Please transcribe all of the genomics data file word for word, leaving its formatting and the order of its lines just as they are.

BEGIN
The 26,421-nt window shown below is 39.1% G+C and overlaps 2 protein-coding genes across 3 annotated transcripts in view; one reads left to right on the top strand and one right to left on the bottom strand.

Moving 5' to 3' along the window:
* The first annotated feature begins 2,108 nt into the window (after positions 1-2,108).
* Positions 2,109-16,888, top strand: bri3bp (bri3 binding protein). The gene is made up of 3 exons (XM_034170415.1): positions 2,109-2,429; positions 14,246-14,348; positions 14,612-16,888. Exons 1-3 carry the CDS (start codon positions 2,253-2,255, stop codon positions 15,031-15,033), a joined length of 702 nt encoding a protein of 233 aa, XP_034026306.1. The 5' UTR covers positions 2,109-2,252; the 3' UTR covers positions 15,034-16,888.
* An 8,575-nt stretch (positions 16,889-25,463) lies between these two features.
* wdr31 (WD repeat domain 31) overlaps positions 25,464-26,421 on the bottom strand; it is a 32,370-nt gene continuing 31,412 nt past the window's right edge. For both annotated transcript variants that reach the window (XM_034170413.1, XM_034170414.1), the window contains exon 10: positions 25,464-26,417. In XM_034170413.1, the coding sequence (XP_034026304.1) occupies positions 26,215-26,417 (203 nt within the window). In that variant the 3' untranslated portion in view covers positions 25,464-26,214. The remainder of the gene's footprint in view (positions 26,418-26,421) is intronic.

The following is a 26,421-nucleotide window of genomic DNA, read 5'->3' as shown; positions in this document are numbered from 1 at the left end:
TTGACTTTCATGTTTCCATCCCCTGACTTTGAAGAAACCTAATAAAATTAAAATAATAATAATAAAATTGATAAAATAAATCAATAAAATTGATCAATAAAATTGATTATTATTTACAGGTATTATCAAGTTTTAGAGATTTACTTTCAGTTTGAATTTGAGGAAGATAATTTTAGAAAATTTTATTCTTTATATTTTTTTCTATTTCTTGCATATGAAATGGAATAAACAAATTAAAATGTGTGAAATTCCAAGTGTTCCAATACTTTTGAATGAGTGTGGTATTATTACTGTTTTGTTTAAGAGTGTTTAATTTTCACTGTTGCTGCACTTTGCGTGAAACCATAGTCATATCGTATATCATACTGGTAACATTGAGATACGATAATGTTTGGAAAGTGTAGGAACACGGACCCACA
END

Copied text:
The 26,421-nt window shown below is 39.1% G+C and overlaps 2 protein-coding genes across 3 annotated transcripts in view; one reads left to right on the top strand and one right to left on the bottom strand.

Moving 5' to 3' along the window:
* The first annotated feature begins 2,108 nt into the window (after positions 1-2,108).
* Positions 2,109-16,888, top strand: bri3bp (bri3 binding protein). The gene is made up of 3 exons (XM_034170415.1): positions 2,109-2,429; positions 14,246-14,348; positions 14,612-16,888. Exons 1-3 carry the CDS (start codon positions 2,253-2,255, stop codon positions 15,031-15,033), a joined length of 702 nt encoding a protein of 233 aa, XP_034026306.1. The 5' UTR covers positions 2,109-2,252; the 3' UTR covers positions 15,034-16,888.
* An 8,575-nt stretch (positions 16,889-25,463) lies between these two features.
* wdr31 (WD repeat domain 31) overlaps positions 25,464-26,421 on the bottom strand; it is a 32,370-nt gene continuing 31,412 nt past the window's right edge. For both annotated transcript variants that reach the window (XM_034170413.1, XM_034170414.1), the window contains exon 10: positions 25,464-26,417. In XM_034170413.1, the coding sequence (XP_034026304.1) occupies positions 26,215-26,417 (203 nt within the window). In that variant the 3' untranslated portion in view covers positions 25,464-26,214. The remainder of the gene's footprint in view (positions 26,418-26,421) is intronic.

The following is a 26,421-nucleotide window of genomic DNA, read 5'->3' as shown; positions in this document are numbered from 1 at the left end:
TTGACTTTCATGTTTCCATCCCCTGACTTTGAAGAAACCTAATAAAATTAAAATAATAATAATAAAATTGATAAAATAAATCAATAAAATTGATCAATAAAATTGATTATTATTTACAGGTATTATCAAGTTTTAGAGATTTACTTTCAGTTTGAATTTGAGGAAGATAATTTTAGAAAATTTTATTCTTTATATTTTTTTCTATTTCTTGCATATGAAATGGAATAAACAAATTAAAATGTGTGAAATTCCAAGTGTTCCAATACTTTTGAATGAGTGTGGTATTATTACTGTTTTGTTTAAGAGTGTTTAATTTTCACTGTTGCTGCACTTTGCGTGAAACCATAGTCATATCGTATATCATACTGGTAACATTGAGATACGATAATGTTTGGAAAGTGTAGGAACACGGACCCACA